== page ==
Outlawing drunk driving tells people "make sure that you don't have the option to drive when you're drunk." Telling someone they're to blame when someone has sex with them when they're drunk is telling them, what? "Don't drink with other people"? "Don't drink in bars"? How is someone supposed to protect themselves from nonconsensual drunk sex if it's not a crime when both people are drunk?
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Re: On Rape, Impairment, and Consent

Postby Deepbluediver » Tue Sep 08, 2015 12:54 pm

yomikoma wrote:The main issue I see is "if drinking changes your decision, you're the victim".

Yeah, that's what I have the problem with. Skipping ahead for a second, I made the comparison to driving drunk because you are held responsible for choosing to drink.

However, in practice, generally men are more interested in casual sex and have less reasons to fear consequences thereof. In recognition of that, I'd expect courts to lean toward finding the woman to be the victim in cases of drunk sex in absence of other evidence.

Except that court cases (at least criminal ones) are supposed to be decided individually on the evidence available. If you base your decision on prior bases instead of evidence, it's essentially like stacking the courts.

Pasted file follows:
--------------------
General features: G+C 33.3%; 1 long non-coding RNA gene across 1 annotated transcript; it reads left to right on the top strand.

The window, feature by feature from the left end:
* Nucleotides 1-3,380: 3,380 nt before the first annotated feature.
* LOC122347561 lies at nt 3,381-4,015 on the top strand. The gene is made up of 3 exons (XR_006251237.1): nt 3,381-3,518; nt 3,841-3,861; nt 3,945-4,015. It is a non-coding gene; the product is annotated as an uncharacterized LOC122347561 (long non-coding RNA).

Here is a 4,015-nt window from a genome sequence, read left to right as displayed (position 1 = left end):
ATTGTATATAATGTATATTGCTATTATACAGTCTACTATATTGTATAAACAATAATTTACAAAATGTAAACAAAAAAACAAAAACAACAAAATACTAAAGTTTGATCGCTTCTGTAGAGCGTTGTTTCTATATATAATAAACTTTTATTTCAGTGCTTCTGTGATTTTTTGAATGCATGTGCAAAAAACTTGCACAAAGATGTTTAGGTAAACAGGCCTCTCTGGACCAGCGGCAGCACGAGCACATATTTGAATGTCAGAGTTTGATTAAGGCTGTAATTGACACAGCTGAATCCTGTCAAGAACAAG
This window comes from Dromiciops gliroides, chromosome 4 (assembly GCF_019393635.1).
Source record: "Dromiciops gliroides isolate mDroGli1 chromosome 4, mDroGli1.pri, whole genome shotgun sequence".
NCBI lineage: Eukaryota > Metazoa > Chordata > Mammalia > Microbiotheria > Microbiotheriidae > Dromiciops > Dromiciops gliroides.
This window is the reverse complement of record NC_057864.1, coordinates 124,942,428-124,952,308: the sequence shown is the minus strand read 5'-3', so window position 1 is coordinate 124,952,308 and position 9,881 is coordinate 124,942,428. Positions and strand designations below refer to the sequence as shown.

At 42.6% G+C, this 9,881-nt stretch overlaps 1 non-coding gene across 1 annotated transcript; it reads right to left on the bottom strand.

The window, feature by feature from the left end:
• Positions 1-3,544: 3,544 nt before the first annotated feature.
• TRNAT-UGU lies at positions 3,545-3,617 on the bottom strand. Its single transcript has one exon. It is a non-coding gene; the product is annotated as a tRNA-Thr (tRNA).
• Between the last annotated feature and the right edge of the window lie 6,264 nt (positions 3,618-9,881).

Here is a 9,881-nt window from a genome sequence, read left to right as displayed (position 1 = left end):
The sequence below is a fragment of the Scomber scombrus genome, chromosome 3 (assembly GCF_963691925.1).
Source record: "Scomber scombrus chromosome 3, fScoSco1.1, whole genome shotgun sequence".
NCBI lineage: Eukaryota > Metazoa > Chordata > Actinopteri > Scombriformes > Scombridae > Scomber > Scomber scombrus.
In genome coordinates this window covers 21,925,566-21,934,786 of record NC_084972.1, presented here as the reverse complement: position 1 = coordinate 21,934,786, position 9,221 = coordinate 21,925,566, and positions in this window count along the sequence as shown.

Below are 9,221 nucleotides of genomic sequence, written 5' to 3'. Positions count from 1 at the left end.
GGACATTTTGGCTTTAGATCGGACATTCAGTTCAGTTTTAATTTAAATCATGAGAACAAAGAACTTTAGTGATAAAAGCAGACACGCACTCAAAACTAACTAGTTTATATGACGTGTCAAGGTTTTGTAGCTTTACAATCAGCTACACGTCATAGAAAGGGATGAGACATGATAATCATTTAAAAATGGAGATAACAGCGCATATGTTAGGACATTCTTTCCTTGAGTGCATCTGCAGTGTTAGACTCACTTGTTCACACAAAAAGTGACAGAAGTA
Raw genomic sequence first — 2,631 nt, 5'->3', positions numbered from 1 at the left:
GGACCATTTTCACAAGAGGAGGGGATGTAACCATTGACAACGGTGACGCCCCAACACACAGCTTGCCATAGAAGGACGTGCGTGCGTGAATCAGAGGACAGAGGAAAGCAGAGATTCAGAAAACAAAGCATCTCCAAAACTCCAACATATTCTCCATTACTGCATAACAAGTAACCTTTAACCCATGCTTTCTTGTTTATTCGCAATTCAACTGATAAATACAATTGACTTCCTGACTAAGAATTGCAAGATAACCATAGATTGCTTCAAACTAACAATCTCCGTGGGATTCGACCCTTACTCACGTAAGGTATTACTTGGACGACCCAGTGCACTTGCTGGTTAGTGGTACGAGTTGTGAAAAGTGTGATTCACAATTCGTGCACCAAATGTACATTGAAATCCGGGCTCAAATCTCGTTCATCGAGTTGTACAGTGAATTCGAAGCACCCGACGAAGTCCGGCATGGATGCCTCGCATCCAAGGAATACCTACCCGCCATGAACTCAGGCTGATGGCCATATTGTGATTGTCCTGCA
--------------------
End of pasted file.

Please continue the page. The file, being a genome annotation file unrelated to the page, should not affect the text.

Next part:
What you are saying sounds to me like: because men rape more woman than woman rape men, we should start male-on-female rape cases with 11 jurors and 1 guilty vote. Female-on-male cases have 12 neutral jurors. That way our case will be "fair" with regards to the actual occurrence of rape.
And once you start doing that, what other crimes do you being stacking the deck for?

This is perhaps not fair. The way to make it more fair is to work toward elimination of physical and social consequences to casual sex, not to blame women for drinking.

I don't blame women for drinking. However I hold all people equally responsible when they choose to drink, then make bad decisions.
And I'm perfectly supportive of working towards the end you suggest, however going along with that is encouraging personal responsibility for ALL people, regardless of gender, race, social status, etc. You don't get people to behave better by excusing behaviors in some of them and not others.

Killing yourself or someone else when you drive drunk is a forseeable outcome based on the environment of law-abiding drivers, cars, and telephone poles. Having someone have sex with you that you wouldn't have wanted to when you drink with other people is only forseeable given people who will have sex with drunk people.

We ticket people who drive drunk regardless of whether or not they have injured someone yet. I fail to see how "injuring someone else" is a forseeable event but "having casual sex" is not. If drinking impairs your ability to say "no" (or encourages you to say "yes") how is that not forseeable?

Outlawing drunk driving tells people "make sure that you don't have the option to drive when you're drunk." Telling someone they're to blame when someone has sex with them when they're drunk is telling them, what? "Don't drink with other people"? "Don't drink in bars"?